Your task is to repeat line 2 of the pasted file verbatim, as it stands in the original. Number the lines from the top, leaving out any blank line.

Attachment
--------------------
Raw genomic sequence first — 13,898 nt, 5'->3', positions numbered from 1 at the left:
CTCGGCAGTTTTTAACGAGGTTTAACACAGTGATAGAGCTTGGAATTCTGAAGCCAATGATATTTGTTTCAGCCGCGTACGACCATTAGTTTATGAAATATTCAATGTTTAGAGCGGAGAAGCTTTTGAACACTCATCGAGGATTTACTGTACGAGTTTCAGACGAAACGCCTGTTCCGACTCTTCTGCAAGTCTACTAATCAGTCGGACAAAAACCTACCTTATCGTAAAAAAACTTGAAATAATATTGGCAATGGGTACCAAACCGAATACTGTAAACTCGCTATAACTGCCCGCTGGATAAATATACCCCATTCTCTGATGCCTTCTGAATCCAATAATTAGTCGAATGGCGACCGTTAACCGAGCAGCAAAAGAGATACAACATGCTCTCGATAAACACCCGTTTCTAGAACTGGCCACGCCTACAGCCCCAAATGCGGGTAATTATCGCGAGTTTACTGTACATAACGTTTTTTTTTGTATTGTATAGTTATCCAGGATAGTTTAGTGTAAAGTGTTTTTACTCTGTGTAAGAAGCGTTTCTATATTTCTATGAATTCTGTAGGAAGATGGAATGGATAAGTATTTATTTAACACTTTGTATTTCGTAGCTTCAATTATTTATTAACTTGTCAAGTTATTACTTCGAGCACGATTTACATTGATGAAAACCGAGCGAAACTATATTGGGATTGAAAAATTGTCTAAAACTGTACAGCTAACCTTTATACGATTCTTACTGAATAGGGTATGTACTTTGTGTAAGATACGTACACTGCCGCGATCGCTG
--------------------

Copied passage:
CTCGGCAGTTTTTAACGAGGTTTAACACAGTGATAGAGCTTGGAATTCTGAAGCCAATGATATTTGTTTCAGCCGCGTACGACCATTAGTTTATGAAATATTCAATGTTTAGAGCGGAGAAGCTTTTGAACACTCATCGAGGATTTACTGTACGAGTTTCAGACGAAACGCCTGTTCCGACTCTTCTGCAAGTCTACTAATCAGTCGGACAAAAACCTACCTTATCGTAAAAAAACTTGAAATAATATTGGCAATGGGTACCAAACCGAATACTGTAAACTCGCTATAACTGCCCGCTGGATAAATATACCCCATTCTCTGATGCCTTCTGAATCCAATAATTAGTCGAATGGCGACCGTTAACCGAGCAGCAAAAGAGATACAACATGCTCTCGATAAACACCCGTTTCTAGAACTGGCCACGCCTACAGCCCCAAATGCGGGTAATTATCGCGAGTTTACTGTACATAACGTTTTTTTTTGTATTGTATAGTTATCCAGGATAGTTTAGTGTAAAGTGTTTTTACTCTGTGTAAGAAGCGTTTCTATATTTCTATGAATTCTGTAGGAAGATGGAATGGATAAGTATTTATTTAACACTTTGTATTTCGTAGCTTCAATTATTTATTAACTTGTCAAGTTATTACTTCGAGCACGATTTACATTGATGAAAACCGAGCGAAACTATATTGGGATTGAAAAATTGTCTAAAACTGTACAGCTAACCTTTATACGATTCTTACTGAATAGGGTATGTACTTTGTGTAAGATACGTACACTGCCGCGATCGCTG